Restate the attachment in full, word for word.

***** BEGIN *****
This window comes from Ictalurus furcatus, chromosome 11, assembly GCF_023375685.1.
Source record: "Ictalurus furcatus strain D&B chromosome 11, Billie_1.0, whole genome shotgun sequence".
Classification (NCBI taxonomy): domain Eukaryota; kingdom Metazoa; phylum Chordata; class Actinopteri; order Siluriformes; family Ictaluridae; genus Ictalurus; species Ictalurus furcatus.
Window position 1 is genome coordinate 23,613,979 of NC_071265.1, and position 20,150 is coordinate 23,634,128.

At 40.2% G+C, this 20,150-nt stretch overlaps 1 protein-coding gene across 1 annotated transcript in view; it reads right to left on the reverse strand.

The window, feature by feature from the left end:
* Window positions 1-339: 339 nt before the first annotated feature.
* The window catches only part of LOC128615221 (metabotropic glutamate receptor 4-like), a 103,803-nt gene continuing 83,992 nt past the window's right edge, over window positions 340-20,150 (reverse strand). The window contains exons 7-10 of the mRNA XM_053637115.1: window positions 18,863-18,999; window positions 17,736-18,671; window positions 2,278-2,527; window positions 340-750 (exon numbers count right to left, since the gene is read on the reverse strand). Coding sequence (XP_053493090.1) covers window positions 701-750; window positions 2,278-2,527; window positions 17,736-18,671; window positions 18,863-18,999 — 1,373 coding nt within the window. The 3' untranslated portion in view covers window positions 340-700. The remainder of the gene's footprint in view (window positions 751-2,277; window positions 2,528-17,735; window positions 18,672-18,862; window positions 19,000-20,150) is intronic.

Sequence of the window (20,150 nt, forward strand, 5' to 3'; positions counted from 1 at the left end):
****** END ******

This window comes from Ictalurus furcatus, chromosome 11, assembly GCF_023375685.1.
Source record: "Ictalurus furcatus strain D&B chromosome 11, Billie_1.0, whole genome shotgun sequence".
Classification (NCBI taxonomy): domain Eukaryota; kingdom Metazoa; phylum Chordata; class Actinopteri; order Siluriformes; family Ictaluridae; genus Ictalurus; species Ictalurus furcatus.
Window position 1 is genome coordinate 23,613,979 of NC_071265.1, and position 20,150 is coordinate 23,634,128.

At 40.2% G+C, this 20,150-nt stretch overlaps 1 protein-coding gene across 1 annotated transcript in view; it reads right to left on the reverse strand.

The window, feature by feature from the left end:
* Window positions 1-339: 339 nt before the first annotated feature.
* The window catches only part of LOC128615221 (metabotropic glutamate receptor 4-like), a 103,803-nt gene continuing 83,992 nt past the window's right edge, over window positions 340-20,150 (reverse strand). The window contains exons 7-10 of the mRNA XM_053637115.1: window positions 18,863-18,999; window positions 17,736-18,671; window positions 2,278-2,527; window positions 340-750 (exon numbers count right to left, since the gene is read on the reverse strand). Coding sequence (XP_053493090.1) covers window positions 701-750; window positions 2,278-2,527; window positions 17,736-18,671; window positions 18,863-18,999 — 1,373 coding nt within the window. The 3' untranslated portion in view covers window positions 340-700. The remainder of the gene's footprint in view (window positions 751-2,277; window positions 2,528-17,735; window positions 18,672-18,862; window positions 19,000-20,150) is intronic.

Sequence of the window (20,150 nt, forward strand, 5' to 3'; positions counted from 1 at the left end):